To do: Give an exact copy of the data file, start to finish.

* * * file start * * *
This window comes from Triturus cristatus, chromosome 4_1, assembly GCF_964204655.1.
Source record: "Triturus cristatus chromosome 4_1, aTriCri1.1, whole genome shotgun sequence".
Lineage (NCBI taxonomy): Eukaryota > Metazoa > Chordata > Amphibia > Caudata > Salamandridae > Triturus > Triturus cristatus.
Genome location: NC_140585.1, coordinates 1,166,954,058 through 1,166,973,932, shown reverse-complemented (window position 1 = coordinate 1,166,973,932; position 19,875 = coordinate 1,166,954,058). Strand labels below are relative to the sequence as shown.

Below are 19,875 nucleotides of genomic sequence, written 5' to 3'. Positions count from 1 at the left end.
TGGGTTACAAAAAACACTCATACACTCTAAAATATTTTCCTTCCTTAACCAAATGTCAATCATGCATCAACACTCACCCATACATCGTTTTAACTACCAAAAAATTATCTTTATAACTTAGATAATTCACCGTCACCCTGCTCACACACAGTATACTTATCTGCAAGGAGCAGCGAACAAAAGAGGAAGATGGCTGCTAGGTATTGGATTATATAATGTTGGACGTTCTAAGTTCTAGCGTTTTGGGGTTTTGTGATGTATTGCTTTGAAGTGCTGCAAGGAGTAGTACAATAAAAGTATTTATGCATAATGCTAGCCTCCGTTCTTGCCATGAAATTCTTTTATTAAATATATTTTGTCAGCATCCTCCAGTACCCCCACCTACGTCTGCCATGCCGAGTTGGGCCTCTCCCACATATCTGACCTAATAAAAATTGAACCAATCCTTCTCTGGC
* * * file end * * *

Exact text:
This window comes from Triturus cristatus, chromosome 4_1, assembly GCF_964204655.1.
Source record: "Triturus cristatus chromosome 4_1, aTriCri1.1, whole genome shotgun sequence".
Lineage (NCBI taxonomy): Eukaryota > Metazoa > Chordata > Amphibia > Caudata > Salamandridae > Triturus > Triturus cristatus.
Genome location: NC_140585.1, coordinates 1,166,954,058 through 1,166,973,932, shown reverse-complemented (window position 1 = coordinate 1,166,973,932; position 19,875 = coordinate 1,166,954,058). Strand labels below are relative to the sequence as shown.

Below are 19,875 nucleotides of genomic sequence, written 5' to 3'. Positions count from 1 at the left end.
TGGGTTACAAAAAACACTCATACACTCTAAAATATTTTCCTTCCTTAACCAAATGTCAATCATGCATCAACACTCACCCATACATCGTTTTAACTACCAAAAAATTATCTTTATAACTTAGATAATTCACCGTCACCCTGCTCACACACAGTATACTTATCTGCAAGGAGCAGCGAACAAAAGAGGAAGATGGCTGCTAGGTATTGGATTATATAATGTTGGACGTTCTAAGTTCTAGCGTTTTGGGGTTTTGTGATGTATTGCTTTGAAGTGCTGCAAGGAGTAGTACAATAAAAGTATTTATGCATAATGCTAGCCTCCGTTCTTGCCATGAAATTCTTTTATTAAATATATTTTGTCAGCATCCTCCAGTACCCCCACCTACGTCTGCCATGCCGAGTTGGGCCTCTCCCACATATCTGACCTAATAAAAATTGAACCAATCCTTCTCTGGC